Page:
Posts by: Aditya Sarkar

In the countries where the Conflict Research Programme conducts research, democracy activists and external actors (we use the catch-all term ‘policymaker’ in this blog) usually have multiple goals. They want to end armed conflict, build governance institutions (once conflict ends), reform the security sector, and promote democracy and justice. Since these goals are extremely […]

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What causes violent conflict? And how can it be prevented in an interdependent world? These are the key questions taken up in the new World Bank – United Nations report: Pathways for Peace: Inclusive Approaches to Preventing Violent Conflict. These questions are not new, of course, and a huge amount has been written on […]

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WPF’s researcher, Aditya Sarkar,  published a piece with Caroline Wanjiku Kihato, Loren Landau, and Romola Sanyal in Citiscope on April 25, 2017. We re-print it below.

In October, world leaders gathered in Quito to officially adopt the 20-year road map on sustainable urban development known as the New Urban Agenda. Notably, that document […]

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I recently came across a very interesting research proposal which was focused (in part) on the following question: How do public authorities in Central Africa respond to the displacement and return of refugees and migrants? Public authorities were defined as all forms of authority greater than the family, for instance, clans, religious institutions, aid agencies, […]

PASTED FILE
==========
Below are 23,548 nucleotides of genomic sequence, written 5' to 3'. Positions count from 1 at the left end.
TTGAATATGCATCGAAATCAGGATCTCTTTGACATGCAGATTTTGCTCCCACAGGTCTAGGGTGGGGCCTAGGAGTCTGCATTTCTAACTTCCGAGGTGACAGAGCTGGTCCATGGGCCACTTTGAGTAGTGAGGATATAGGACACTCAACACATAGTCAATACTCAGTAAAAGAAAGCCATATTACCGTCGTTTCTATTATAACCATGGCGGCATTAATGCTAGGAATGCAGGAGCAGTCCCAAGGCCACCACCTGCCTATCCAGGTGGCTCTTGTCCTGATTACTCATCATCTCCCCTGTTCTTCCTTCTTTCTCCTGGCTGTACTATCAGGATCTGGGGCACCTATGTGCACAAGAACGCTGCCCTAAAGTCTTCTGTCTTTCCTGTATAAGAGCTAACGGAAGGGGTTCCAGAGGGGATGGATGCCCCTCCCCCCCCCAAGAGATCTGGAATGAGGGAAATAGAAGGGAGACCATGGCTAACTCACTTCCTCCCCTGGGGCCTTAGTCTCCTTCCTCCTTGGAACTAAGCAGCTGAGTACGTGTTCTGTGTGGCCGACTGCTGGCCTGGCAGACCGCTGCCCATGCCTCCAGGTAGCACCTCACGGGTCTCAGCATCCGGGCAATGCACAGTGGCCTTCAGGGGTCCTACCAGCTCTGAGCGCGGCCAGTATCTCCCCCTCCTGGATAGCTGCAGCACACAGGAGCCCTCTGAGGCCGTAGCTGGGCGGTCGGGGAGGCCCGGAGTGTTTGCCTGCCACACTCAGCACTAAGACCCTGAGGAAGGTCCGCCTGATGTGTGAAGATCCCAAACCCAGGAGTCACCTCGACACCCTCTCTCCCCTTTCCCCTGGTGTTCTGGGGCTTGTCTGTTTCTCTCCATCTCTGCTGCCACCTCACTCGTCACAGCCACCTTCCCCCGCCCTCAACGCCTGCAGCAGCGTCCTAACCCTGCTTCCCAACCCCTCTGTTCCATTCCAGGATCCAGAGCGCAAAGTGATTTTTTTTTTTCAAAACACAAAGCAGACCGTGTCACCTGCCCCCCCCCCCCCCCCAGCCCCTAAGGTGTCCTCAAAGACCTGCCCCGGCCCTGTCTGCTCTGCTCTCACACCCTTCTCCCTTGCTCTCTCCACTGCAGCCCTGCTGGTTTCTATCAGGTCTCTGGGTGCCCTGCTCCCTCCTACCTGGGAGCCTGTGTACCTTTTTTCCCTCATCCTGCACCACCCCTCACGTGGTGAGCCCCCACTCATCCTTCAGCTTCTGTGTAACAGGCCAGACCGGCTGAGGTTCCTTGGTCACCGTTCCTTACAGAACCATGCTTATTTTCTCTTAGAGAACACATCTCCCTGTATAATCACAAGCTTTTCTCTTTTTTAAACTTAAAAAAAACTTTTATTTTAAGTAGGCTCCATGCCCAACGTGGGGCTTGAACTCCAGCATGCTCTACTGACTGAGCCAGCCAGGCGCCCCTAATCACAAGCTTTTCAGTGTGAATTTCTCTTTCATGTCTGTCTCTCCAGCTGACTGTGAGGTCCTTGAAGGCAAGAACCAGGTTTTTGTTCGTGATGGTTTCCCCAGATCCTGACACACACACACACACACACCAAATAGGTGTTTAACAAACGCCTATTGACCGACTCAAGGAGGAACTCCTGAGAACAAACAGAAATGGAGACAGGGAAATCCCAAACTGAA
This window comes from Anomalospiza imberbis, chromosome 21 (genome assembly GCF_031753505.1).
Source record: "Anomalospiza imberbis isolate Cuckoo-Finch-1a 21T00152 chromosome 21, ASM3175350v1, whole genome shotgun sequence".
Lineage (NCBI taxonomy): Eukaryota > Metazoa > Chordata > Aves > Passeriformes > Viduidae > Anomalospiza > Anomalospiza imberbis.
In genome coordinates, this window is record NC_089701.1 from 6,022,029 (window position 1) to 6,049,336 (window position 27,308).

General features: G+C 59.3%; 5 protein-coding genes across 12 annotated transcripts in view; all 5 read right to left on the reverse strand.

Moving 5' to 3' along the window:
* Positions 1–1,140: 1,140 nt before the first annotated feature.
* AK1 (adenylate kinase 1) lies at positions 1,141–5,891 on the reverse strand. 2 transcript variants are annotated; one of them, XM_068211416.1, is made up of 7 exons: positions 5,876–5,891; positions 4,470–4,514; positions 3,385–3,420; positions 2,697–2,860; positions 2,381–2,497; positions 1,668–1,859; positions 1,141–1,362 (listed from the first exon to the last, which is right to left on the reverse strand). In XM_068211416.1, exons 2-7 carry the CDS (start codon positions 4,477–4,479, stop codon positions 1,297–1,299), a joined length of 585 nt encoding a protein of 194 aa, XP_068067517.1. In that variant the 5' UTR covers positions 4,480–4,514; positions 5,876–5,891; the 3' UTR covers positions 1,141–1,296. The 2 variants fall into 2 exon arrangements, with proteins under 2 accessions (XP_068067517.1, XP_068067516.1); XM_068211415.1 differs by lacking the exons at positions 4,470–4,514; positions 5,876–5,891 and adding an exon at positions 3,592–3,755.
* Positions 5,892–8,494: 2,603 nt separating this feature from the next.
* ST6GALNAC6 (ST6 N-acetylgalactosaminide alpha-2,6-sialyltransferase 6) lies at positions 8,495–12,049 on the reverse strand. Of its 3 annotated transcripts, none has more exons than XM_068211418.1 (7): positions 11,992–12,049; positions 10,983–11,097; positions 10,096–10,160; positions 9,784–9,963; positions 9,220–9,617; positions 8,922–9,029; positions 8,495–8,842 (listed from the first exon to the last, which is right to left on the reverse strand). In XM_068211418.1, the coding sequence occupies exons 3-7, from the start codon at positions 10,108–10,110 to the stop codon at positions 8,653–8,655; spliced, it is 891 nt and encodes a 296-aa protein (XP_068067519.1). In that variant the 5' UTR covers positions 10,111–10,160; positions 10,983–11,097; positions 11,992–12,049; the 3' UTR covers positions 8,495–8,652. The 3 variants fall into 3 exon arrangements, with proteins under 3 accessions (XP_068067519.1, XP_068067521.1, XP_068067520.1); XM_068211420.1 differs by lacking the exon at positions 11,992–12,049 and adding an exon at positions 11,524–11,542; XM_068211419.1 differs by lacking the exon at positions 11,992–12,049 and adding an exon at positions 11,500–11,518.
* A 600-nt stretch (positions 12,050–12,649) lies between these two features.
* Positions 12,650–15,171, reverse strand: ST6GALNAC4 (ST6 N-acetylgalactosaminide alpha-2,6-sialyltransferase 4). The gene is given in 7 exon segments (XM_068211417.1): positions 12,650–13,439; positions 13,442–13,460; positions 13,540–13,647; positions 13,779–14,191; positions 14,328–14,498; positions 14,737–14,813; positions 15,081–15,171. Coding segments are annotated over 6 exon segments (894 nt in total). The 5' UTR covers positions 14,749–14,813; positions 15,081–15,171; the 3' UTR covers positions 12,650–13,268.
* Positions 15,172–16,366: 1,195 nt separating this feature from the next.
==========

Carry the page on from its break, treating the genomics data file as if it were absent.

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On 11 November 2016, the World Peace Foundation held consultations in Addis Ababa with policymakers and experts on the proposed deployment of a ‘Regional Protection Force’ (RPF) for South Sudan. A policy memo summarizing those consultations is now available on the African Peace Missions website.

You can read an excerpt from the policy memo below.

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Security: the unmentionable debate

While there are genuine points of disagreement between Hilary Clinton and Donald Trump, the centrality of ‘security’ is not one of them. I wish this were not the case.

Both candidates seem to agree that security ought to be the basis of foreign (or even domestic) policy decision-making. They differ, […]

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